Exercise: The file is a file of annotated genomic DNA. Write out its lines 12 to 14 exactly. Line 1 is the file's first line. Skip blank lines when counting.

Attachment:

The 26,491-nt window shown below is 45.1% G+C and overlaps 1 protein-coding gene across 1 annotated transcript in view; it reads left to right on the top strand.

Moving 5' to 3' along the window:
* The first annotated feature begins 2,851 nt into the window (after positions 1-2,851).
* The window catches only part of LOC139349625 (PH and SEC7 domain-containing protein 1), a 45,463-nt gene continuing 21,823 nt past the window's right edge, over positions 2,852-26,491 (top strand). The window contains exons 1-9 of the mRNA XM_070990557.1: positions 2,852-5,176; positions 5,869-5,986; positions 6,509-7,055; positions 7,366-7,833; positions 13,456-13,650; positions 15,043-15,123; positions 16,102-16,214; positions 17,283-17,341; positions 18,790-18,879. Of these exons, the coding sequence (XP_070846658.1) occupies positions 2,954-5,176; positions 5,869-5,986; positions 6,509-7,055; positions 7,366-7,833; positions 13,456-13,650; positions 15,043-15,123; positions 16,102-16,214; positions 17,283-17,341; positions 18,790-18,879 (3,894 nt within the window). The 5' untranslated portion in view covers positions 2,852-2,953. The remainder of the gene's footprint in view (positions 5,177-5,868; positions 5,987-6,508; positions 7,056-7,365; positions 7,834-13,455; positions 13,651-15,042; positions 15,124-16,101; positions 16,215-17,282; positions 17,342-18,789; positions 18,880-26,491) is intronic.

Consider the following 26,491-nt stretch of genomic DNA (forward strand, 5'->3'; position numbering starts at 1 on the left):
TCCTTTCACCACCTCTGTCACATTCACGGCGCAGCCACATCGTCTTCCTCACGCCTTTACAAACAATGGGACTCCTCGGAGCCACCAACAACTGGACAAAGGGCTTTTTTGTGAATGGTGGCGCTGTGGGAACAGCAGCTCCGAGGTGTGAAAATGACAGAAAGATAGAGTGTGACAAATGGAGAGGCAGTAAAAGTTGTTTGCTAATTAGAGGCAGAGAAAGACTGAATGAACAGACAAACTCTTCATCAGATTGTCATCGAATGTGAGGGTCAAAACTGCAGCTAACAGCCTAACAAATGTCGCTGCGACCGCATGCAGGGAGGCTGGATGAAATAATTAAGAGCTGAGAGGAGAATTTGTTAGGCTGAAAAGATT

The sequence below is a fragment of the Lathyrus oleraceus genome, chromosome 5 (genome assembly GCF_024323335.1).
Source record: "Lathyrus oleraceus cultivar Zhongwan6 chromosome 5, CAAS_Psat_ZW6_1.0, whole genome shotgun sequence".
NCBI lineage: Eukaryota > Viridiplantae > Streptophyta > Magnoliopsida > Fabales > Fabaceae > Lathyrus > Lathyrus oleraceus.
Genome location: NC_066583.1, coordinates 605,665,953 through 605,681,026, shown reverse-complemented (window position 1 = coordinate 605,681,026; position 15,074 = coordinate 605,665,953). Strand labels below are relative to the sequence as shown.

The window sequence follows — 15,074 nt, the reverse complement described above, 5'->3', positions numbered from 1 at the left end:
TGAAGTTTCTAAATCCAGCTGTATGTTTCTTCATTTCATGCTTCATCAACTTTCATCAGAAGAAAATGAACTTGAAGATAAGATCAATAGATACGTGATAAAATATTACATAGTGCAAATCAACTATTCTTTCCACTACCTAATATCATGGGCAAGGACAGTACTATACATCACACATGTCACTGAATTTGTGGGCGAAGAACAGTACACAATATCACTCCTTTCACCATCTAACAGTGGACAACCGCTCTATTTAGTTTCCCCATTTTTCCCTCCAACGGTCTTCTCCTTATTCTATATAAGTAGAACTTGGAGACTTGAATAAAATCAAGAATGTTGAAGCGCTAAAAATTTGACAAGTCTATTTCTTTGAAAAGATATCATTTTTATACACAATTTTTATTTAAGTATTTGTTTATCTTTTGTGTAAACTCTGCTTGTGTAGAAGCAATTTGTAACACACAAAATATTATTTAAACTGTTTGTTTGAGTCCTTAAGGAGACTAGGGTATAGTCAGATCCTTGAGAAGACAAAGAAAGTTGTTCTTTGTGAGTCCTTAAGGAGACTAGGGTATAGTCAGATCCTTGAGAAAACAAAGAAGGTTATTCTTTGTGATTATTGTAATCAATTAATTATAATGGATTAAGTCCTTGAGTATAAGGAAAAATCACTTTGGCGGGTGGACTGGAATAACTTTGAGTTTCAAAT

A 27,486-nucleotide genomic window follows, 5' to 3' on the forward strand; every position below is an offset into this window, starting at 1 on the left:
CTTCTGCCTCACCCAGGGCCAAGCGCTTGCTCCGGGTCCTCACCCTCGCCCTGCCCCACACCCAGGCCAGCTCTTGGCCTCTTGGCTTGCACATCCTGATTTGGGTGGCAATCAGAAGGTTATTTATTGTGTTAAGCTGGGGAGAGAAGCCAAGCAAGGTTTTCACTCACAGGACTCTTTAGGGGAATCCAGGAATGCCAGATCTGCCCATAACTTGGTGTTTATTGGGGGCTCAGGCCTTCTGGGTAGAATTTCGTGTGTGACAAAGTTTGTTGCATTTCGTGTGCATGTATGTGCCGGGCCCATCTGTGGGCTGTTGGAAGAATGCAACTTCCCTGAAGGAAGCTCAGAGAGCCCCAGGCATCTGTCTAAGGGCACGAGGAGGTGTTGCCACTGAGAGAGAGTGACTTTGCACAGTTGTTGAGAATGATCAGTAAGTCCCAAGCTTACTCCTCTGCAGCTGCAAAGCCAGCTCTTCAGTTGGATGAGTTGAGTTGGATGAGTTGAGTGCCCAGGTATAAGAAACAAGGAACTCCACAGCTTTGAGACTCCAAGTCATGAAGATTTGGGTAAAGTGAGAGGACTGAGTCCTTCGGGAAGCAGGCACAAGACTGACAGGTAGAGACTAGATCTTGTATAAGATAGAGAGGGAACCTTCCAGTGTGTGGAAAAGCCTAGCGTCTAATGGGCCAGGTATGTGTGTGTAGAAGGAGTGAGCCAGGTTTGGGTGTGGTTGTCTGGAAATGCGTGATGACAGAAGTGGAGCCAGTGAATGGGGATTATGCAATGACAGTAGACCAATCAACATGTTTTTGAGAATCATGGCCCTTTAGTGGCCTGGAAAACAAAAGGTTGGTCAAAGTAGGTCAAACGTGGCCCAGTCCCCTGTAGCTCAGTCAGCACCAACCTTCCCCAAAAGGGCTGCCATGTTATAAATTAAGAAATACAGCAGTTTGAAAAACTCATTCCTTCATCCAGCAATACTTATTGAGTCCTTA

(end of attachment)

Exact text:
TGAAGTTTCTAAATCCAGCTGTATGTTTCTTCATTTCATGCTTCATCAACTTTCATCAGAAGAAAATGAACTTGAAGATAAGATCAATAGATACGTGATAAAATATTACATAGTGCAAATCAACTATTCTTTCCACTACCTAATATCATGGGCAAGGACAGTACTATACATCACACATGTCACTGAATTTGTGGGCGAAGAACAGTACACAATATCACTCCTTTCACCATCTAACAGTGGACAACCGCTCTATTTAGTTTCCCCATTTTTCCCTCCAACGGTCTTCTCCTTATTCTATATAAGTAGAACTTGGAGACTTGAATAAAATCAAGAATGTTGAAGCGCTAAAAATTTGACAAGTCTATTTCTTTGAAAAGATATCATTTTTATACACAATTTTTATTTAAGTATTTGTTTATCTTTTGTGTAAACTCTGCTTGTGTAGAAGCAATTTGTAACACACAAAATATTATTTAAACTGTTTGTTTGAGTCCTTAAGGAGACTAGGGTATAGTCAGATCCTTGAGAAGACAAAGAAAGTTGTTCTTTGTGAGTCCTTAAGGAGACTAGGGTATAGTCAGATCCTTGAGAAAACAAAGAAGGTTATTCTTTGTGATTATTGTAATCAATTAATTATAATGGATTAAGTCCTTGAGTATAAGGAAAAATCACTTTGGCGGGTGGACTGGAATAACTTTGAGTTTCAAAT

A 27,486-nucleotide genomic window follows, 5' to 3' on the forward strand; every position below is an offset into this window, starting at 1 on the left:
CTTCTGCCTCACCCAGGGCCAAGCGCTTGCTCCGGGTCCTCACCCTCGCCCTGCCCCACACCCAGGCCAGCTCTTGGCCTCTTGGCTTGCACATCCTGATTTGGGTGGCAATCAGAAGGTTATTTATTGTGTTAAGCTGGGGAGAGAAGCCAAGCAAGGTTTTCACTCACAGGACTCTTTAGGGGAATCCAGGAATGCCAGATCTGCCCATAACTTGGTGTTTATTGGGGGCTCAGGCCTTCTGGGTAGAATTTCGTGTGTGACAAAGTTTGTTGCATTTCGTGTGCATGTATGTGCCGGGCCCATCTGTGGGCTGTTGGAAGAATGCAACTTCCCTGAAGGAAGCTCAGAGAGCCCCAGGCATCTGTCTAAGGGCACGAGGAGGTGTTGCCACTGAGAGAGAGTGACTTTGCACAGTTGTTGAGAATGATCAGTAAGTCCCAAGCTTACTCCTCTGCAGCTGCAAAGCCAGCTCTTCAGTTGGATGAGTTGAGTTGGATGAGTTGAGTGCCCAGGTATAAGAAACAAGGAACTCCACAGCTTTGAGACTCCAAGTCATGAAGATTTGGGTAAAGTGAGAGGACTGAGTCCTTCGGGAAGCAGGCACAAGACTGACAGGTAGAGACTAGATCTTGTATAAGATAGAGAGGGAACCTTCCAGTGTGTGGAAAAGCCTAGCGTCTAATGGGCCAGGTATGTGTGTGTAGAAGGAGTGAGCCAGGTTTGGGTGTGGTTGTCTGGAAATGCGTGATGACAGAAGTGGAGCCAGTGAATGGGGATTATGCAATGACAGTAGACCAATCAACATGTTTTTGAGAATCATGGCCCTTTAGTGGCCTGGAAAACAAAAGGTTGGTCAAAGTAGGTCAAACGTGGCCCAGTCCCCTGTAGCTCAGTCAGCACCAACCTTCCCCAAAAGGGCTGCCATGTTATAAATTAAGAAATACAGCAGTTTGAAAAACTCATTCCTTCATCCAGCAATACTTATTGAGTCCTTA